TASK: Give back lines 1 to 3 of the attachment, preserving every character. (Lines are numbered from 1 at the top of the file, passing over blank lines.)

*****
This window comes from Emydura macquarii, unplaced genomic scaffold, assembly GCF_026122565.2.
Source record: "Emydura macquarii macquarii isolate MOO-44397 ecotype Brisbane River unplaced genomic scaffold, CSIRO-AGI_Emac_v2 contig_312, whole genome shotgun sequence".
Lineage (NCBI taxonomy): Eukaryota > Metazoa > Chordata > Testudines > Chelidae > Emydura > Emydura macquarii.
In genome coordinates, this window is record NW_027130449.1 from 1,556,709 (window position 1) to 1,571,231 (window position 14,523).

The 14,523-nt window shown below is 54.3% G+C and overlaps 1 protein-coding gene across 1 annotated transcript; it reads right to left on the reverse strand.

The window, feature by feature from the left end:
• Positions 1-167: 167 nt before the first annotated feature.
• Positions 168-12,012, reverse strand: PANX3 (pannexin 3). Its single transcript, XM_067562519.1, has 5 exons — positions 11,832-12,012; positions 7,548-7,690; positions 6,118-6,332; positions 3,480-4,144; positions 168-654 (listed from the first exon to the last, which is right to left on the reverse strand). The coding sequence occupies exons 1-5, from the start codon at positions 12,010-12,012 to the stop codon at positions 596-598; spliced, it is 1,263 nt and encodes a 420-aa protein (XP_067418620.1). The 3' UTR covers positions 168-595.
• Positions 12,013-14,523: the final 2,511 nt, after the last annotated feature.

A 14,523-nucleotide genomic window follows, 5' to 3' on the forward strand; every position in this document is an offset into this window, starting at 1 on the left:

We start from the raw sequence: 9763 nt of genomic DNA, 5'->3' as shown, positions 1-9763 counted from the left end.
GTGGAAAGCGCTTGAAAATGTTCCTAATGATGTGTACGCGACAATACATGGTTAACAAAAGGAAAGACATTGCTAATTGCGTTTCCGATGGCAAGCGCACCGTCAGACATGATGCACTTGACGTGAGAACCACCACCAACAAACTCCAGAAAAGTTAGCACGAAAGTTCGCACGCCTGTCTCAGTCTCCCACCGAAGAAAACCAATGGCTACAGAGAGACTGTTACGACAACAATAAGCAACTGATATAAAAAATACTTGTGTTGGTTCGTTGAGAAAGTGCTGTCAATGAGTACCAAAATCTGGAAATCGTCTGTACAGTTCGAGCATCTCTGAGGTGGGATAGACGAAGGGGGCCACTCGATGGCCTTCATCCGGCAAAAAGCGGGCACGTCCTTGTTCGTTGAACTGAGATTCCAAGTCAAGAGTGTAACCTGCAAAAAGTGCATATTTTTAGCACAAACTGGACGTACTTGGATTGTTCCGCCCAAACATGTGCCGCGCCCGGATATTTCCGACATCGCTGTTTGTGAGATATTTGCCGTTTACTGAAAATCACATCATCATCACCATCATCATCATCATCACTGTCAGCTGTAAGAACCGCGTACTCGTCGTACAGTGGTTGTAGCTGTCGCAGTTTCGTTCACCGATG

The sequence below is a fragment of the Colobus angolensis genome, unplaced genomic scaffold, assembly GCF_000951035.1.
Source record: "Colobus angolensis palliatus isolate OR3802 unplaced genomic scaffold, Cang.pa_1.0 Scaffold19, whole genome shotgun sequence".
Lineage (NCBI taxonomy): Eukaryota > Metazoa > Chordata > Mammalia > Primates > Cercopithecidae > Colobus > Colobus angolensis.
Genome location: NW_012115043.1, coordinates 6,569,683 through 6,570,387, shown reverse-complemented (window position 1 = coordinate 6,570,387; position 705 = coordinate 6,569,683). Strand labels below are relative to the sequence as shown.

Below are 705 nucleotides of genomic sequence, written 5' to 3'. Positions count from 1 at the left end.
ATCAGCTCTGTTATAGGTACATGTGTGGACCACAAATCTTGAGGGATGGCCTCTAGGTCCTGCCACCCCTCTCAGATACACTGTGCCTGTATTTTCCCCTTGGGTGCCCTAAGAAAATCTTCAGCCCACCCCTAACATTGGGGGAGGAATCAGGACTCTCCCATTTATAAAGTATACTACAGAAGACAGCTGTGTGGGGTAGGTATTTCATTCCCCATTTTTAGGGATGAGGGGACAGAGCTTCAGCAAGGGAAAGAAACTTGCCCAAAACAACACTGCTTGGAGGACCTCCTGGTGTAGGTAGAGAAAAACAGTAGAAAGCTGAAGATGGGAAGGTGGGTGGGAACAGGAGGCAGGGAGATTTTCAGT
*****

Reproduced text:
This window comes from Emydura macquarii, unplaced genomic scaffold, assembly GCF_026122565.2.
Source record: "Emydura macquarii macquarii isolate MOO-44397 ecotype Brisbane River unplaced genomic scaffold, CSIRO-AGI_Emac_v2 contig_312, whole genome shotgun sequence".
Lineage (NCBI taxonomy): Eukaryota > Metazoa > Chordata > Testudines > Chelidae > Emydura > Emydura macquarii.